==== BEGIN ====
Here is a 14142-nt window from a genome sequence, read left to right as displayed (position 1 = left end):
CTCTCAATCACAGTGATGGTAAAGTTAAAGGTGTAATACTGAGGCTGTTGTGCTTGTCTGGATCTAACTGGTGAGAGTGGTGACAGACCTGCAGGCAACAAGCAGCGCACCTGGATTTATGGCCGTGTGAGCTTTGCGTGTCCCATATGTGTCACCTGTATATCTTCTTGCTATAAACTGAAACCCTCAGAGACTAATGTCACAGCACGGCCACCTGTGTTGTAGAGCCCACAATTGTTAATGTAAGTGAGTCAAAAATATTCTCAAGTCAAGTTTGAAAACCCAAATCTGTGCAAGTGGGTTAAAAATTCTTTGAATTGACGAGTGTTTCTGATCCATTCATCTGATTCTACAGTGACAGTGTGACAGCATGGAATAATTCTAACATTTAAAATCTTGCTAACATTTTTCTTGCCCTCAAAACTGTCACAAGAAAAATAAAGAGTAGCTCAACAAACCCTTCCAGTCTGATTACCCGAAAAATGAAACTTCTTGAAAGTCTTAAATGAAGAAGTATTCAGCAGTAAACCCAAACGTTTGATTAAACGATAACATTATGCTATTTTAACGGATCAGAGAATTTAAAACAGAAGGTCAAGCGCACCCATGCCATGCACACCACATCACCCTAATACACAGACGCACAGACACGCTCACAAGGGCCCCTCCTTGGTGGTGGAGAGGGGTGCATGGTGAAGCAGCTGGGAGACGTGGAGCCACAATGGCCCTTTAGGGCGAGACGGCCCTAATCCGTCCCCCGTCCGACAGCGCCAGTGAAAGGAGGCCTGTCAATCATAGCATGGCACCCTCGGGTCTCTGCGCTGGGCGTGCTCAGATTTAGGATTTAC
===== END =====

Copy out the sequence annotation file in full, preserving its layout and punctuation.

Here is a 14142-nt window from a genome sequence, read left to right as displayed (position 1 = left end):
CTCTCAATCACAGTGATGGTAAAGTTAAAGGTGTAATACTGAGGCTGTTGTGCTTGTCTGGATCTAACTGGTGAGAGTGGTGACAGACCTGCAGGCAACAAGCAGCGCACCTGGATTTATGGCCGTGTGAGCTTTGCGTGTCCCATATGTGTCACCTGTATATCTTCTTGCTATAAACTGAAACCCTCAGAGACTAATGTCACAGCACGGCCACCTGTGTTGTAGAGCCCACAATTGTTAATGTAAGTGAGTCAAAAATATTCTCAAGTCAAGTTTGAAAACCCAAATCTGTGCAAGTGGGTTAAAAATTCTTTGAATTGACGAGTGTTTCTGATCCATTCATCTGATTCTACAGTGACAGTGTGACAGCATGGAATAATTCTAACATTTAAAATCTTGCTAACATTTTTCTTGCCCTCAAAACTGTCACAAGAAAAATAAAGAGTAGCTCAACAAACCCTTCCAGTCTGATTACCCGAAAAATGAAACTTCTTGAAAGTCTTAAATGAAGAAGTATTCAGCAGTAAACCCAAACGTTTGATTAAACGATAACATTATGCTATTTTAACGGATCAGAGAATTTAAAACAGAAGGTCAAGCGCACCCATGCCATGCACACCACATCACCCTAATACACAGACGCACAGACACGCTCACAAGGGCCCCTCCTTGGTGGTGGAGAGGGGTGCATGGTGAAGCAGCTGGGAGACGTGGAGCCACAATGGCCCTTTAGGGCGAGACGGCCCTAATCCGTCCCCCGTCCGACAGCGCCAGTGAAAGGAGGCCTGTCAATCATAGCATGGCACCCTCGGGTCTCTGCGCTGGGCGTGCTCAGATTTAGGATTTAC